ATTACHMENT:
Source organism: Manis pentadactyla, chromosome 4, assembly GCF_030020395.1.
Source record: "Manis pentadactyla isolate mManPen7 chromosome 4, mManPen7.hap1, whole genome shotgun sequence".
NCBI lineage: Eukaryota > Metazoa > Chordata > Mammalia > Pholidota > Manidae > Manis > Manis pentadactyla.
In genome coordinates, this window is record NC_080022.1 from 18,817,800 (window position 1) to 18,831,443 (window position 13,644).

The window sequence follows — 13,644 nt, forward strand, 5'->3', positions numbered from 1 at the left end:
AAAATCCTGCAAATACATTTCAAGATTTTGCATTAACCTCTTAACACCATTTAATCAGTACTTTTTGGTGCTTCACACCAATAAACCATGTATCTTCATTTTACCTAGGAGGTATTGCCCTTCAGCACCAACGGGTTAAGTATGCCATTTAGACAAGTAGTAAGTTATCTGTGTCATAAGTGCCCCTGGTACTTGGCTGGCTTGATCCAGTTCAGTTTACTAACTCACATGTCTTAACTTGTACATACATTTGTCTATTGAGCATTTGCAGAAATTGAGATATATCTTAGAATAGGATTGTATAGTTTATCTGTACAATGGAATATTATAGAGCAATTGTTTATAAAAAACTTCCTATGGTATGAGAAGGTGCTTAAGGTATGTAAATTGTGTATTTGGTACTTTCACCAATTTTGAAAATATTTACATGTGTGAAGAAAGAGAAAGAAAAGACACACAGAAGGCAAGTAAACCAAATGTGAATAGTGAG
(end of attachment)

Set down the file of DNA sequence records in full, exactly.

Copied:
Source organism: Manis pentadactyla, chromosome 4, assembly GCF_030020395.1.
Source record: "Manis pentadactyla isolate mManPen7 chromosome 4, mManPen7.hap1, whole genome shotgun sequence".
NCBI lineage: Eukaryota > Metazoa > Chordata > Mammalia > Pholidota > Manidae > Manis > Manis pentadactyla.
In genome coordinates, this window is record NC_080022.1 from 18,817,800 (window position 1) to 18,831,443 (window position 13,644).

The window sequence follows — 13,644 nt, forward strand, 5'->3', positions numbered from 1 at the left end:
AAAATCCTGCAAATACATTTCAAGATTTTGCATTAACCTCTTAACACCATTTAATCAGTACTTTTTGGTGCTTCACACCAATAAACCATGTATCTTCATTTTACCTAGGAGGTATTGCCCTTCAGCACCAACGGGTTAAGTATGCCATTTAGACAAGTAGTAAGTTATCTGTGTCATAAGTGCCCCTGGTACTTGGCTGGCTTGATCCAGTTCAGTTTACTAACTCACATGTCTTAACTTGTACATACATTTGTCTATTGAGCATTTGCAGAAATTGAGATATATCTTAGAATAGGATTGTATAGTTTATCTGTACAATGGAATATTATAGAGCAATTGTTTATAAAAAACTTCCTATGGTATGAGAAGGTGCTTAAGGTATGTAAATTGTGTATTTGGTACTTTCACCAATTTTGAAAATATTTACATGTGTGAAGAAAGAGAAAGAAAAGACACACAGAAGGCAAGTAAACCAAATGTGAATAGTGAG